Dr. Ronald L. Rhames was born in Columbia, S.C., in 1954 to Sarah Rhames. He grew up during the times of racial segregation which made dreaming beyond limited scopes difficult for a young African American boy.
While in high school, Dr. Rhames developed a passion for drawing and painting and decided to be an artist. However, upon finishing high school, Dr. Rhames was working at McDonald’s and not pursuing his passion to become an artist or advance a professional career. At that point, he enrolled in business classes at Midlands Technical College and received an associate degree in business. This decision began his quest for knowledge that took him to ultimately graduating from Benedict College (B.A.), Central Michigan University (M.S.), and Nova Southeastern University (Ph.D).
Dr. Rhames began his career in banking before going to work at Claflin University overseeing accounting and budget. He started at Midlands Technical College in 1990, launching his highly successful career in higher education that led to his current role as president of Midlands Technical College beginning in 2015. Under his leadership, the college has worked with every school district in Richland, Lexington, and Fairfield counties. He has also worked with other colleges and universities, as well as businesses and organizations, to secure funding for scholarships, build pipelines to employment, and make college more affordable for every student. Dr. Rhames’ early personal interest in the arts resulted in the establishment of the Harbison Theatre at Midlands Technical College, which is the only performing arts theater belonging to a technical college in the state.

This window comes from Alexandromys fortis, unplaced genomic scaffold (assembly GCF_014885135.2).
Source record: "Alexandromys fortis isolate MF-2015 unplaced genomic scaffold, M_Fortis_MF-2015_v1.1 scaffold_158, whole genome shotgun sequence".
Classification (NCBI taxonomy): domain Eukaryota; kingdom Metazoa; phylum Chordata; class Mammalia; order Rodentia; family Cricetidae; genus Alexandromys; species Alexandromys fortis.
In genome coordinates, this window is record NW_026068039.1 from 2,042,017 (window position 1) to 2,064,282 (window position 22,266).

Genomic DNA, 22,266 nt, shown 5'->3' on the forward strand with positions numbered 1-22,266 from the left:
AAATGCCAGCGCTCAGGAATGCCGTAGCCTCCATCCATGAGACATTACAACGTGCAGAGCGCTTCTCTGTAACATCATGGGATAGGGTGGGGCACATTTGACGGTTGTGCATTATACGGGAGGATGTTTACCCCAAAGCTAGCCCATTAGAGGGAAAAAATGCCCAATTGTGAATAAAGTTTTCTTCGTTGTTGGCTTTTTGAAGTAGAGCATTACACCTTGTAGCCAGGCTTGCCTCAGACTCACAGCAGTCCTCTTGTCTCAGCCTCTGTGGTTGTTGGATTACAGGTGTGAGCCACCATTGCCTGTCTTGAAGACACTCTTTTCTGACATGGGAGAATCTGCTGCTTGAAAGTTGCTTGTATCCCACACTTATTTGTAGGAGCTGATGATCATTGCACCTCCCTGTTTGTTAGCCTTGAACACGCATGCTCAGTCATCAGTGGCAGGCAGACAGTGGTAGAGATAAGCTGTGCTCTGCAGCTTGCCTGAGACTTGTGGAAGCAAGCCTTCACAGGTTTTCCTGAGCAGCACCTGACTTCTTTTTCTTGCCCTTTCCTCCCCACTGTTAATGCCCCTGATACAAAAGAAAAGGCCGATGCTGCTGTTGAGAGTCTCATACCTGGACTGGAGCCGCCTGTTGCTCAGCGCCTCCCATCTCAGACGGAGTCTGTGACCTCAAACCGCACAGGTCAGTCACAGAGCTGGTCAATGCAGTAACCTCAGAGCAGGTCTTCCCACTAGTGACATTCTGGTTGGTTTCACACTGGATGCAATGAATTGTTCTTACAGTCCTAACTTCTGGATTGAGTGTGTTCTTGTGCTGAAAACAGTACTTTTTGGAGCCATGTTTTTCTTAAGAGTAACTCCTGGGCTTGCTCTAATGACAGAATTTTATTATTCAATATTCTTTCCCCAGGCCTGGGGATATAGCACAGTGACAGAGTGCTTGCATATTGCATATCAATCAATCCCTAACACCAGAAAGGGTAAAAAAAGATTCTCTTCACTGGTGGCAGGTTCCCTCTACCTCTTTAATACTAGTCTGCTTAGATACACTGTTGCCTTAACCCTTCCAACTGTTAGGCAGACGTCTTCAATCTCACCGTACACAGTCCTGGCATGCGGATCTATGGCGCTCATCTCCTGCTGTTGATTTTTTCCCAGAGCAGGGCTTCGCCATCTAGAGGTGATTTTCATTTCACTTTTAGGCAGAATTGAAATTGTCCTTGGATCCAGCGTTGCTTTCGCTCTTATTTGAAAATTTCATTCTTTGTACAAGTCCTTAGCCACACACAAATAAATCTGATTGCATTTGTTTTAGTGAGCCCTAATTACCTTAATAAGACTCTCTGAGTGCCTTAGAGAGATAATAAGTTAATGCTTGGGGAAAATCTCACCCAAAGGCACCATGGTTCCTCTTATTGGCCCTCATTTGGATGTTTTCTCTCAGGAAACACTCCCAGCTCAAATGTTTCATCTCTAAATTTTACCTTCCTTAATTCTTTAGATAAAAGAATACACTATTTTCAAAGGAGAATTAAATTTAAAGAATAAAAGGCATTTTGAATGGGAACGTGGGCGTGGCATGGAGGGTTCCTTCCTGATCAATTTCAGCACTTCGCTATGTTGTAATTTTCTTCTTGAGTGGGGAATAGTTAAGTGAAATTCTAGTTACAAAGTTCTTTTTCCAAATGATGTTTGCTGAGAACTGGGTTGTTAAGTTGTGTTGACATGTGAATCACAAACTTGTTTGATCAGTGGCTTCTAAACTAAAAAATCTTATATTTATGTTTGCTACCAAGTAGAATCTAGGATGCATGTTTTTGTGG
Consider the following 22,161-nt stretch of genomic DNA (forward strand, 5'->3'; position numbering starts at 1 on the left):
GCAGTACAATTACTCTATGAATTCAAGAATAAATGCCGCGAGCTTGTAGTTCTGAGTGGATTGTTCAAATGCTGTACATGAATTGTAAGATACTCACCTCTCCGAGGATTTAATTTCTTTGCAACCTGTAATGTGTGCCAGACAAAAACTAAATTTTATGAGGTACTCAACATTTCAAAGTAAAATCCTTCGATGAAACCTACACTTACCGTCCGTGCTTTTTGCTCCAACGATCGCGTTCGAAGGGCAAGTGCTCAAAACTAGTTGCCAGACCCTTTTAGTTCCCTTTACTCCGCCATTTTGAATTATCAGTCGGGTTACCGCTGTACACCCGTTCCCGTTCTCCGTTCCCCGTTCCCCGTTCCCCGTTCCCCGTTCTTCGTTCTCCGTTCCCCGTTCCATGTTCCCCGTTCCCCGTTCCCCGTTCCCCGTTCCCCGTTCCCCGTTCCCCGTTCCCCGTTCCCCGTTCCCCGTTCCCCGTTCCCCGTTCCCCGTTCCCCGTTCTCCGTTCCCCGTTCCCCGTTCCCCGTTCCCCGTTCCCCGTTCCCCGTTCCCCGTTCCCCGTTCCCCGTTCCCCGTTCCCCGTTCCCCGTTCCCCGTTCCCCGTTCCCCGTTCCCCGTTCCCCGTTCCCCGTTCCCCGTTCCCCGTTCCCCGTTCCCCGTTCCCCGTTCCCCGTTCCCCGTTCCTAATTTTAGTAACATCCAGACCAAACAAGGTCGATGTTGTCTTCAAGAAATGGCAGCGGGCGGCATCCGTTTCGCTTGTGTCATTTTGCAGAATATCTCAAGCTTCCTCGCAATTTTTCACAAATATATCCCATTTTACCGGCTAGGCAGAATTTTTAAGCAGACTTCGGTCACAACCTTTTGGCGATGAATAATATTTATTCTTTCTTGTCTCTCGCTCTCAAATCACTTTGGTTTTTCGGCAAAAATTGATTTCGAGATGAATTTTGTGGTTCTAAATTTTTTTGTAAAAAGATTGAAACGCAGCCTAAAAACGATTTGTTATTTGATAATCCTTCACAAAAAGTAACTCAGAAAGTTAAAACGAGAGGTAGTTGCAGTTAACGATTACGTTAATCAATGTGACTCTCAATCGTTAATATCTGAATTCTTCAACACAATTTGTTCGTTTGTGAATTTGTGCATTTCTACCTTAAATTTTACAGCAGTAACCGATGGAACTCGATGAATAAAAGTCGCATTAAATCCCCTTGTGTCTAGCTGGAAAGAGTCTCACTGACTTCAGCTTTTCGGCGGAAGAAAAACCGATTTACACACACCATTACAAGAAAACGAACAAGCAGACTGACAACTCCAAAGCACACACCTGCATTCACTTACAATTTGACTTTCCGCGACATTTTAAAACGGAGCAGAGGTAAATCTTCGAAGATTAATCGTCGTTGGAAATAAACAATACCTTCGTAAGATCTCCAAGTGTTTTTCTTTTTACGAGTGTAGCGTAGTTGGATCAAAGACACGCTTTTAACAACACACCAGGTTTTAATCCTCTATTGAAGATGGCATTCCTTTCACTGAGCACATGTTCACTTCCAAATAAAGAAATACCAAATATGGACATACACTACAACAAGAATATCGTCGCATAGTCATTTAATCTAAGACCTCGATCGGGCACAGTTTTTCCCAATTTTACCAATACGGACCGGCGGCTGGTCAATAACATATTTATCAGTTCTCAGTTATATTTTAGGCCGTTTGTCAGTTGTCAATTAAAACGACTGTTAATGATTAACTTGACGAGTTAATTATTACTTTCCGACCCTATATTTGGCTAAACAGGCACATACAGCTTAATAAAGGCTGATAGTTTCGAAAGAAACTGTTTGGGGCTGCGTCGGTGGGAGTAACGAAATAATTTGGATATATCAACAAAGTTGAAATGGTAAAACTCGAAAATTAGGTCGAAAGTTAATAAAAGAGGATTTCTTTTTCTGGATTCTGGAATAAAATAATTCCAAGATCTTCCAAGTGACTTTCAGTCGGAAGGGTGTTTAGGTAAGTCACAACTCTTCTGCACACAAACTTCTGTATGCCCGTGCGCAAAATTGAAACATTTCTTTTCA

Dr. Rhames spearheaded the creation of a firstof-its-kind partnership with high-school level welding programs to make it easier, quicker, and less expensive for students to become certified welders. The partnership helps fill the local workforce demand for welding professionals with some of the highest levels of training and certification.
Dr. Rhames is the first African American president of Midlands Technical College and the first graduate of any South Carolina technical college to rise to become its president.
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